|There's never been
a Native American woman elected to federal office yet these
two are seeking to change that
(photo courtesy shariceforcongress.com)
(photo courtesy debforcongress.com)
There have been many political milestones for minorities in
the United States in the past decade, still Americans have yet to
see a Native American congresswoman.
That may soon change. After urging women and people of color
to seek public office, Sharice Davids decided to take her own advice.
Now she's running for Congress.
Davids, a 37-year-old attorney and member of the Ho-Chunk Nation
tribe, hopes to be the first Native American woman elected to Congress,
and hopes to win the Democratic primary in the fall. The Shawnee
resident is vying for the seat in Kansas' third district currently
held by Rep. Kevin Yoder, a Republican who has held the spot since
Davids served as a White House fellow during the final year
of President Obama's administration, where she "saw first-hand the
immediate need for competent, thoughtful people to step up, take
action, and get involved in government," as she explains in her
campaign literature. Before her stint at the White House, Davids
earned a law degree from Cornell Law School.
When asked about how she feels about potentially being the first
Native American woman elected to Congress, Davids told Salon, "It's
just disbelief, like, really? We have a lot of educated Native women
who are active in politics. ... It feels like it's about time."
The daughter of a single mother Army veteran, Davids said she
"knows the importance of hard work and service to country," in a
Davids officially entered the race in Kansas on February 15,
one day after the tragic shooting at Marjory Stoneman Douglas High
School in Parkland, Florida. Naturally, gun violence is on her mind,
and she hopes to act on the issue. "Congress has done so little
up to this point," she said, adding, "it's likely that I will get
the opportunity to participate in some action action on gun safety"
Davids is also prepared to fight for comprehensive immigration
reform and to save Deferred Action for Childhood Arrivals (DACA),
an Obama-era program that gave limited rights to undocumented youth
who were brought to the U.S. as children and met certain requirements
a program the Trump Administration has decided to end.
If she were to win, Davids would be the nation's first female
Native American member of Congress as well as Kansas' first openly
gay representative. She could possibly share that first distinction
with Debra Haaland, a Native American woman who is running for Congress
in New Mexico as a Democrat. Haaland is running for a seat in New
Mexico's First District.
Haaland is no stranger to politics. Before announcing her congressional
bid, Haaland served as New Mexico's Democratic Party chair
the first Native American woman to chair a state party and
as the Native American vote director for President Obama's re-election
campaign in 2012. She also spent nearly two decades volunteering on
Democratic campaigns, in addition to a failed gubernatorial campaign
(she ran for lieutenant governor in 2014).
Haaland told Salon she is confident in her ability to win the
race, and perhaps she should be. She already has a long list of
endorsements, including the National Organization for Women PAC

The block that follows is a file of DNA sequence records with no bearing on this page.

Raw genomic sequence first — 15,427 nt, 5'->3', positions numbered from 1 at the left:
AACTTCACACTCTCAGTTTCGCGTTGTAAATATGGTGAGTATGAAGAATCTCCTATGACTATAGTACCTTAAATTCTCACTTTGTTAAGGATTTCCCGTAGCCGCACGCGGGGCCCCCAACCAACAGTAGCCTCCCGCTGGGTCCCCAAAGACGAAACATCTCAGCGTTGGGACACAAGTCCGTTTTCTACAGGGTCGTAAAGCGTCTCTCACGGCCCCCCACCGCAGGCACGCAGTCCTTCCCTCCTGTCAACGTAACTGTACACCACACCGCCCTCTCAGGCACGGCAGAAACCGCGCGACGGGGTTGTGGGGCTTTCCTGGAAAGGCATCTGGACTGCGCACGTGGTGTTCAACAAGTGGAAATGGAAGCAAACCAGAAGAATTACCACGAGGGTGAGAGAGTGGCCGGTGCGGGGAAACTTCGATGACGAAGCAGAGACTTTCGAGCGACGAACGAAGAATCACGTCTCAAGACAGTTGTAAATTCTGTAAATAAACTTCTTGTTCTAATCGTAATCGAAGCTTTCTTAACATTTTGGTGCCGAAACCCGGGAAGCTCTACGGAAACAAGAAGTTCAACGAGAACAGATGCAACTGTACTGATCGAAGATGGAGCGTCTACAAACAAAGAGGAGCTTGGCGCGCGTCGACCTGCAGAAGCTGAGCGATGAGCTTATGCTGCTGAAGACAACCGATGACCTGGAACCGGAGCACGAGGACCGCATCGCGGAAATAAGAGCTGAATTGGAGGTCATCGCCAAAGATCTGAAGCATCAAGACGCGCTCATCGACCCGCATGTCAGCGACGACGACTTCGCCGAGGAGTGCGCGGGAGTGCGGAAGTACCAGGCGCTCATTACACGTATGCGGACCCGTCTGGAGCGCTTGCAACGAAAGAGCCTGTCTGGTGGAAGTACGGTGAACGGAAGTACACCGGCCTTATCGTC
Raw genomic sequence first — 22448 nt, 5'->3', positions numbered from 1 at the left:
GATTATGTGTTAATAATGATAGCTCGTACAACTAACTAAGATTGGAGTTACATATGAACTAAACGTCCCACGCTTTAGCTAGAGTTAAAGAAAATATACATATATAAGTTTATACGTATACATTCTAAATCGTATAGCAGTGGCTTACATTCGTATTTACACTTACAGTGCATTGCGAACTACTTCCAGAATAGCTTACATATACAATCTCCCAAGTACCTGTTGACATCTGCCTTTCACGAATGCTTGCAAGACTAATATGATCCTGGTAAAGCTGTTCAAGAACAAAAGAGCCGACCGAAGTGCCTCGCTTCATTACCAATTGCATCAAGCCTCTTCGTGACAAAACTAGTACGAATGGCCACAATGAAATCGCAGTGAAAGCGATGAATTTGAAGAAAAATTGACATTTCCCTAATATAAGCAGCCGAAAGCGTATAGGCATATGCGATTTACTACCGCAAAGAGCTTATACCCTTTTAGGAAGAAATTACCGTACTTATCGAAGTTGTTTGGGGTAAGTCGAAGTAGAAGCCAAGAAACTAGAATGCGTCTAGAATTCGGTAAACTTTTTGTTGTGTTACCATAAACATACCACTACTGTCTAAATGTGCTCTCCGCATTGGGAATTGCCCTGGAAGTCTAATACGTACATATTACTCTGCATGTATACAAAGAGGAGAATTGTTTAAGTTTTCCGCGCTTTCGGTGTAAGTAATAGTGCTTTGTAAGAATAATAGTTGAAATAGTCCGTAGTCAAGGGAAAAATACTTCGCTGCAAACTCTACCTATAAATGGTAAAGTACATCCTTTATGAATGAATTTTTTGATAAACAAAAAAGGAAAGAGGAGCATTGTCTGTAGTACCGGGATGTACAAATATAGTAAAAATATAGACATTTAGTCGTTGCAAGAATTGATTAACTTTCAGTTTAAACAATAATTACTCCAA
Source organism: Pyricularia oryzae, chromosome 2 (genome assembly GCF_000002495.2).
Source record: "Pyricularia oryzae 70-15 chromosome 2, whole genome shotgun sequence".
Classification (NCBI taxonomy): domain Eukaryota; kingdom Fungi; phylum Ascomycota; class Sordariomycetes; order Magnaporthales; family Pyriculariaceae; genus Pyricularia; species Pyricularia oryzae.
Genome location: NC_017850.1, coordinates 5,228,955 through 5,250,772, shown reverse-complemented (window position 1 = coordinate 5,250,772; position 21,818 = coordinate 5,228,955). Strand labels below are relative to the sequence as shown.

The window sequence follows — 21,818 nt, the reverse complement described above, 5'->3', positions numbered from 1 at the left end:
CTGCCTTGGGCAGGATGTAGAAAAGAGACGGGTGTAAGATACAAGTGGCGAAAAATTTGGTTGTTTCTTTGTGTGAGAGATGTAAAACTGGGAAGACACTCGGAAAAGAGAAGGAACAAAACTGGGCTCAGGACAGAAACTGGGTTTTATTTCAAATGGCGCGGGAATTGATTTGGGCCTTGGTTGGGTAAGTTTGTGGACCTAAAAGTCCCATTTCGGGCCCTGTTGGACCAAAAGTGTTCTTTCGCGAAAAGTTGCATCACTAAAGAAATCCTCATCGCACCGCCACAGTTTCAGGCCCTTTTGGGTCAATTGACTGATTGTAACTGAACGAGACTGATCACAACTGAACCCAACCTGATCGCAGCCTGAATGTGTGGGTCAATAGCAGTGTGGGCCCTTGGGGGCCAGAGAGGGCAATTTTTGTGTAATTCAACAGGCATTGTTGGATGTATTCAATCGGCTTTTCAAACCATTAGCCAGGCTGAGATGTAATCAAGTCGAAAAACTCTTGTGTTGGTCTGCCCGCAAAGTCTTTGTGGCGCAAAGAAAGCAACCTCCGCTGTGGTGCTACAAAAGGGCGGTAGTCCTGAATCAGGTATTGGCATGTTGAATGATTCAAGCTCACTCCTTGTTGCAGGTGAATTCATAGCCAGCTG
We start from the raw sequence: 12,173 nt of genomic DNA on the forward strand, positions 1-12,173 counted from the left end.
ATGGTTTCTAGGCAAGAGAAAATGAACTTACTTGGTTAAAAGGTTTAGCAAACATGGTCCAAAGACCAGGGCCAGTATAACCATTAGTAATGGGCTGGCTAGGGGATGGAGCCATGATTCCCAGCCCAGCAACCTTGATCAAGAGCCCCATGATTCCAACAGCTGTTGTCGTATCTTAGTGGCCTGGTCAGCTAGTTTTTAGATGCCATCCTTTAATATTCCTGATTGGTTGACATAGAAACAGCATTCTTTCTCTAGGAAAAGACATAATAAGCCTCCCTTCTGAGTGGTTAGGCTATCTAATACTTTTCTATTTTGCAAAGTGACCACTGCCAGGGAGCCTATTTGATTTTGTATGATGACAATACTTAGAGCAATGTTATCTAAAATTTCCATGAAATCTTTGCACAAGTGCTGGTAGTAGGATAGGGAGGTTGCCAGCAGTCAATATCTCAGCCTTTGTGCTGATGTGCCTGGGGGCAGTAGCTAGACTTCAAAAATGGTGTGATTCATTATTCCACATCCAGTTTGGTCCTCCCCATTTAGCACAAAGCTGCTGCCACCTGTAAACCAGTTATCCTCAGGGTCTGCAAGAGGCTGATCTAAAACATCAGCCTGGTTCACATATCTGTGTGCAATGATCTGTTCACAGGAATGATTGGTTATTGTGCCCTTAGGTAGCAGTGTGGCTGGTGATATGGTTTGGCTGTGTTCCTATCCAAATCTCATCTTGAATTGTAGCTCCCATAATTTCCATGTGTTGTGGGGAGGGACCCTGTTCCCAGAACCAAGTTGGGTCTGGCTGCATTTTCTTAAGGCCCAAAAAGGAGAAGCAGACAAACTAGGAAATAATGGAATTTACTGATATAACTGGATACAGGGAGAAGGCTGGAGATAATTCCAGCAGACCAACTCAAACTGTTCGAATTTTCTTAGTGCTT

(NOW) and the Congressional Black Caucus. And while she is running
for a safe Democratic seat, Haaland has fierce competition. Six
Democrats are facing off in the primary June 5.
Despite nearly 20 years of political experience, Haaland suggests
her work would only be just beginning if she becomes the first female
Native American member of Congress. "If I'm the first, I'll be very
grateful, and I will work hard to make sure that I'm not the last."
Haaland has already inspired several other young women to go into
politics. After a television appearance, one mother messaged her,
saying that her daughter was inspired watching her. Several weeks
later, another mother reached out to say, "We were inspired to watch
you on TV, and my daughter is now going to run for student body president."
In addition to empowering women, Haaland is committed to clean
energy and natural resources, and disapproves of President Trump's
approach to fossil fuels and climate change.
Haaland has been an ardent critic of Donald Trump ever since he
became a presidential candidate, especially for his treatment of Native
Americans. In 2016 she penned an op-ed, blasting the presidential
candidate for his use of the name "Pocahontas" to mock Sen. Elizabeth
Warren. "Trump doesn't understand how or why Native folks choose to
identify themselves or how tribes place individuals on their tribal
rolls," Haaland wrote. "Ignorance is not an excuse." She also said
that Trump's wealth does not excuse his language. "Any presidential
candidate should be held to a high standard and being a billionaire
doesn't excuse you," she wrote. "As Americans we are all responsible
for learning our collective history and being respectful toward one
A congressional victory by either Davids or Haaland would be
historic. While eight Native American men ran for Congress in the
November 2016 election, only two currently serve in the House of
Representatives: Rep. Thomas Cole, R.-Okla., a member of the Chickasaw
Nation; and Rep. Markwayne Mullin, R.-Okla., a member of the Cherokee
While the 115th U.S. Congress has been called "the most diverse
in history," critics contend it still does not accurately resemble
America's increasingly diverse population. According to Pew Research
Center analysis, "Congress as a whole remains disproportionately
white when compared with the U.S. population." Given the flood of
women running for political office this coming election, Capitol
Hill may be even more representative come January.